Pistol power returns to the West

A sheriff rides a wave of enthusiasm for an armed citizenry, prompted by something more than fear of crime, writes Phil Reeves in Colorado Springs

Sitting in his spacious office, John Anderson wears the broad grin of a man who is enjoying the taste of success. As his pile of congratulatory letters confirms, allowing his constituents to carry concealed guns could hardly have been a bigger hit. In fact, he is the toast of Colorado Springs.

When he pinned on his badge as Sheriff of El Paso County three months ago, the former police sergeant knew that he had a promise to fulfil. He had campaigned on the view that if law-abiding citizens felt safer by slipping a pistol under their jackets as they went about their business, then they should be able to do so.

He has kept his word. Almost anyone over 25 can now expect to be granted a concealed-weapons permit, as long as they have a clean criminal record. There is no need for weapons training. Nor is there any requirement to demonstrate an overriding need to be armed.

"I want people to know that if they are standing at a bank cash machine and some idiot walks up with a butcher's knife, they'll have the right to defend themselves," he explained.

"And I want criminals to wonder what their chances are of getting blown away before they commit a crime."

The response has been overwhelming. More than 4,000 people, including politicians, doctors, lawyers, the elderly, teachers and fast-food workers have flooded the sheriff's office with requests for application forms. His Colorado fiefdom, a stretch of prairie where the Great Plains meet the Rocky Mountains, will soon be more heavily armed than ever before.

Nor is it alone. Legislatures in Virginia, Arkansas and Utah have recently relaxed their concealed-weapons laws and at least 14 other states are considering following suit, including Texas. A rush to possess arms is under way across the United States, not least because of the rise to power of Republicans in many state governments.

Colorado Springs was always likely to be at the fore of such a trend. The metropolis, whose 340,000 citizens include a large military population, has a Republican tradition as rock-solid as the 14,110ft Pike's Peak mountain that dominates its horizon. A stronghold of America's religious right, it was the engine room for the campaigns that led to the passage of Colorado's Amendment Two, a 1992 referendum motion that ended anti-discrimination laws for gays in housing and employment, and Amendment One, which required voters' approval for tax increases.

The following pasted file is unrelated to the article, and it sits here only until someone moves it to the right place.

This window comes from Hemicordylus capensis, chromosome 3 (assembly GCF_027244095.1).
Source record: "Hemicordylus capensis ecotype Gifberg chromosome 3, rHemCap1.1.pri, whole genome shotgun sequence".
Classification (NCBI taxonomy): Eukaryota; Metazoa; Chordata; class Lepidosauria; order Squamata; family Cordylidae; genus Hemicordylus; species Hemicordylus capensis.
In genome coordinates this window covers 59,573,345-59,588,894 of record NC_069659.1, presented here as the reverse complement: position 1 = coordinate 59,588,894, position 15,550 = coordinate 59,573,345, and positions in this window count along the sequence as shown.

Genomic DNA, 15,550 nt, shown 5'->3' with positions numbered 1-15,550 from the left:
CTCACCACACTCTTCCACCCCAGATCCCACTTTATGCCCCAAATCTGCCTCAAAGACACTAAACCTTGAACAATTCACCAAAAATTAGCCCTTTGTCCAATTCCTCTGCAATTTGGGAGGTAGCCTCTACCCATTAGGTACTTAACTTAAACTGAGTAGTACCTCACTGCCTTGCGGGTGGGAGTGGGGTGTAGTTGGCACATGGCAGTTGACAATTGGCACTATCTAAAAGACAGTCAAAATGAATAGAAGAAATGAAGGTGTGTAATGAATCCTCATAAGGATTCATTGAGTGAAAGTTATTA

But neither the city's Republican leanings, nor the area's Wild West traditions (El Paso County has several old gold rush towns) explains the intensity of the public's enthusiasm for concealed weapons. It takes an entire year for Colorado Springs to rack up the several dozen murders that occur each week in Los Angeles or Washington DC. There is more to this than fear.

The public's assertion of its constitutional right to bear arms is linked to a broader mood of anti-federalism that is running high in the Western states. Small but vocal gun-toting "freemen" and "patriot" movements are proliferating. This month, the US Justice Department filed a suit to stop a county in Nevada from claiming ownership of federal lands, a move intended to send a warning to dozens of other "rebel" counties in California, Oregon, Idaho, and New Mexico that are considering similar challenges.

"Ten years ago, it wasn't like this out here," said Dean Kelsey, a New Yorker who works for the sheriff's department. "You never had all this talk about constitutionalism or this anti-federal feeling." In Colorado Springs, this has a peculiar element of hypocrisy, as half the city derives its income from military bases.

Whatever the explanation, the sheriff's concealed-weapons policy raises sensitive issues. Several years ago, a 17-year-old boy was shot dead in Colorado by a retired air force officer whose gun went off, apparently by mistake, after the youth had allegedly struck him. The sheriff's opponents, who include the city's police chief, fear that a more heavily armed public will mean similar incidents, as well as acts of deadly vigilantism and fatal mistaken identity.

Mr Anderson answers these concerns by citing the example of Florida, one of 20 states that allow citizens easily to obtain concealed-gun permits, and where there was a 29 per cent drop in handgun-related homicides in the five years after the law was relaxed. He also points out that guns will still be banned from bars, schools, and sports grounds,

But the statistics are contradictory and by-laws are easily broken. A study of five areas with relaxed concealed-weapons laws found that murders involving shooting went up in four of them, although other forms of homicide remained steady.

Put such concerns to the sheriff and he answers cautiously. "If things go haywire, we'll change things," he said, switching off his smile for an instant. "But," he added more cheerfully, "I doubt that'll be the case."

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